Ultimately, the law’s success will depend on how these reforms are further specified in parliamentary negotiations and then implemented, with the buy-in of various interest groups and civil society being crucial. We have already seen with the coalition’s guaranteed minimum income scheme how progressive legislation can fall apart in its implementation, and so the worry is that this new law will be another case of not enough follow-through from the government.
One of the questions around implementation is the sheer scale of the program that is needed to recover the remains of the estimated 112,000 disappeared people — and the complexities associated with it.
Yes, and one of the consequences of the campaign for historical memory having been a largely grassroots and decentralized movement is that even those figures are unproven. There is no official census around the number of disappeared, and so the default number is around 112,000. One of the things we do know, however, is that many of these mass graves no longer exist — because they have been dug up without anyone knowing or because freeways, industrial parks, and new neighborhoods have been built over them. With the country having developed so much over the last eighty years, it remains unclear to what extent all of them are recoverable.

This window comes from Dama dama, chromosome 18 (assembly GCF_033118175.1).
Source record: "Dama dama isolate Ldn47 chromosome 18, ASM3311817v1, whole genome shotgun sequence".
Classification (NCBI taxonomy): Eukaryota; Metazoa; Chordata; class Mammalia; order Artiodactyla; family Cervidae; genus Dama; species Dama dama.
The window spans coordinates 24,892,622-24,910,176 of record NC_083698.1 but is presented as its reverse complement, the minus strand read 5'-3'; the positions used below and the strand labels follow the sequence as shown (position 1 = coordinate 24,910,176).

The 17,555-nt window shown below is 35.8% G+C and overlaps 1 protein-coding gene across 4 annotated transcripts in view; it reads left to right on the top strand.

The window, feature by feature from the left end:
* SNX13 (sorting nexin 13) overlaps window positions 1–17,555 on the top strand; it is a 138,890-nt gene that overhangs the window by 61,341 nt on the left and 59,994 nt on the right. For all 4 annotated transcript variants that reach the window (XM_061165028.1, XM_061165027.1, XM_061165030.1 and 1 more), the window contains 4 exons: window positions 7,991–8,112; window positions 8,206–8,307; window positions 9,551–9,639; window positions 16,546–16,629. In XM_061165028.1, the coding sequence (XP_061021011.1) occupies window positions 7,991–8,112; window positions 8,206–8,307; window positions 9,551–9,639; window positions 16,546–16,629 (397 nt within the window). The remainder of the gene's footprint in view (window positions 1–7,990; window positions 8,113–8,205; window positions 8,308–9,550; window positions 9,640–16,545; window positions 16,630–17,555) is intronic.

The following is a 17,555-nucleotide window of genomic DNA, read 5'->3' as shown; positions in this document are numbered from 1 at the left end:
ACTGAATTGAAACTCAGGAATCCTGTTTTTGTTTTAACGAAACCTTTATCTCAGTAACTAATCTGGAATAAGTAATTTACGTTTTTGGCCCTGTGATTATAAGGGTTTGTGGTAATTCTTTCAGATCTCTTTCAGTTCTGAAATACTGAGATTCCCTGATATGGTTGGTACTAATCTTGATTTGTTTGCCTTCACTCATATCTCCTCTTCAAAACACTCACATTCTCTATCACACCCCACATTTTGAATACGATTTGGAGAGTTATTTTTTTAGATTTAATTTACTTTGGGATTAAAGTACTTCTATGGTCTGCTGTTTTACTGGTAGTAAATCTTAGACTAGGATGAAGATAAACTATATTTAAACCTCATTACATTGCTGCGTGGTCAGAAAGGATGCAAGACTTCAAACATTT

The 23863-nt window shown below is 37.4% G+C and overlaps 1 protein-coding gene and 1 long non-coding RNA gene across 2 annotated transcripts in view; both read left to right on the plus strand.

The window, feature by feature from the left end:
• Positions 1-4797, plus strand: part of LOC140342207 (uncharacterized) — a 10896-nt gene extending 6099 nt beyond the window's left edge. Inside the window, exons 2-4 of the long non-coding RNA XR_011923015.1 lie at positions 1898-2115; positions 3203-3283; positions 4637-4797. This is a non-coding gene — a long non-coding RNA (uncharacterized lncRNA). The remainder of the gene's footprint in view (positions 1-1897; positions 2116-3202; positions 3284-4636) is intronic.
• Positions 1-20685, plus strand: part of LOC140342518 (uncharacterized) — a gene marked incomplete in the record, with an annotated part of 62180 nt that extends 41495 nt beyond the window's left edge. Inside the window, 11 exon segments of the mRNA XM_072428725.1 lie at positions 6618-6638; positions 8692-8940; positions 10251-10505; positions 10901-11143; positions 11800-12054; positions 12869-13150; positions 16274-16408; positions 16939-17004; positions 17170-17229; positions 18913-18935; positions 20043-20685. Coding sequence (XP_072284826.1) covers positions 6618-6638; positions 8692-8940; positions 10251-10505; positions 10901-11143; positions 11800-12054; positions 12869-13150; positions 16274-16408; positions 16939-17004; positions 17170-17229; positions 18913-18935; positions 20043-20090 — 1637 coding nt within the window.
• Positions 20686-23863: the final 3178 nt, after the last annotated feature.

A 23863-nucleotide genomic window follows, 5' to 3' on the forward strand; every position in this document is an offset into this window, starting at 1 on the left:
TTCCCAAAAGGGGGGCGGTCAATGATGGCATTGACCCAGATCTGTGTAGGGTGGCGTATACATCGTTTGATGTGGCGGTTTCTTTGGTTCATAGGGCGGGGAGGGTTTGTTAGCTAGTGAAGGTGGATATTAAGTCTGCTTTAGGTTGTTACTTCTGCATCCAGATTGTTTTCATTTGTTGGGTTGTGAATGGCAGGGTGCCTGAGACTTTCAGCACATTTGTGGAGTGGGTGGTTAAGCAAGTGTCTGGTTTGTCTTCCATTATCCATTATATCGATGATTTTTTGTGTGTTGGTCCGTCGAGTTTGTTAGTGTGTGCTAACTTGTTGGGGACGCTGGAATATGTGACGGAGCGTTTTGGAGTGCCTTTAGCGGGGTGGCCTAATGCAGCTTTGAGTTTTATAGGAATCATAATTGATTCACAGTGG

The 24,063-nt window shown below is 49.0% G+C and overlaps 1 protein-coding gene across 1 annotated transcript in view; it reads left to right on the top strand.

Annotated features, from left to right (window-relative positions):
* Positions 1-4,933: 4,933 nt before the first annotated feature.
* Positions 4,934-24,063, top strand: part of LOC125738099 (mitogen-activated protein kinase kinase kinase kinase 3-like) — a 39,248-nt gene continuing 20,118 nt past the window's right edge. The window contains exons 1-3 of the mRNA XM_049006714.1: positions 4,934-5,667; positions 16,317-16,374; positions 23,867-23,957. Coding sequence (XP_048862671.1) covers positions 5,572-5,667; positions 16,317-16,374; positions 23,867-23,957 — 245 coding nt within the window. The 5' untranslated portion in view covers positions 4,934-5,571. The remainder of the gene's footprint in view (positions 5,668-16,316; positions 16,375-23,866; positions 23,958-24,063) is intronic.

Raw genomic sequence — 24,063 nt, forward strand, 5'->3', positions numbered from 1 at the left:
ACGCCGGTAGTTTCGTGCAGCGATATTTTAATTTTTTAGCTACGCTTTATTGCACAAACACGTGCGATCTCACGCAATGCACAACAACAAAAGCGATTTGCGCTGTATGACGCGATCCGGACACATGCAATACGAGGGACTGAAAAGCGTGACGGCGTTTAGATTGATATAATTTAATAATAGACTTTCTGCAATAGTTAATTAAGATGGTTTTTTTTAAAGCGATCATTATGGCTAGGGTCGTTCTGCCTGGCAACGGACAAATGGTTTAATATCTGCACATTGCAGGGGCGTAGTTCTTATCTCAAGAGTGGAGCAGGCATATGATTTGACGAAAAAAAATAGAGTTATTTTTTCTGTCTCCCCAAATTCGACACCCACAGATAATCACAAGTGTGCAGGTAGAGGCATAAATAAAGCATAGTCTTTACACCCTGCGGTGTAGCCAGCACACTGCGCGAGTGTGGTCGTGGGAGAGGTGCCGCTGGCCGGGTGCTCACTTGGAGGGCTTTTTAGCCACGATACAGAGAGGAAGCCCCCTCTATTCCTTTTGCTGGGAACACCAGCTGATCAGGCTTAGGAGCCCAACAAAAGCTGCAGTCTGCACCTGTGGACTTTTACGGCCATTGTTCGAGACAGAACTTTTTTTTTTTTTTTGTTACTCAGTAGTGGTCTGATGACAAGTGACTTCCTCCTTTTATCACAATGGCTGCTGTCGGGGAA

The other major issue is the need to have further debate around the model of funding for this program. The Association for the Recovery of Historical Memory [ARHM] is currently saying that it will boycott the grants the government has announced for exhumations because it continues with the same model as the 2007 law — that of outsourcing the recovery process to civil society organizations. If the state is acknowledging its legal responsibility for recovering the disappeared, the ARHM believes it must attend directly to the family members, not least because only the state can grant them formal status as victims. This was something the UN rapporteur Pablo de Greiff’s report criticized Spain for in the wake of the 2007 law — that outsourcing the recovery process resulted in institutional indifference.
The ARHM’s criticisms are also important because ultimately it is their role, as well as that of other civil society groups, to try to push the government as far as possible on these points and ensuring the necessary debates are had — whether on the question of reparations or the recovery of victims’ remains.
Another aspect of the proposed law receiving a lot of attention is the proposal for the Supreme Court to appoint a special investigator into human rights abuses under the Francoist dictatorship. Do you see this as working as a type of Truth and Reconciliation Commission?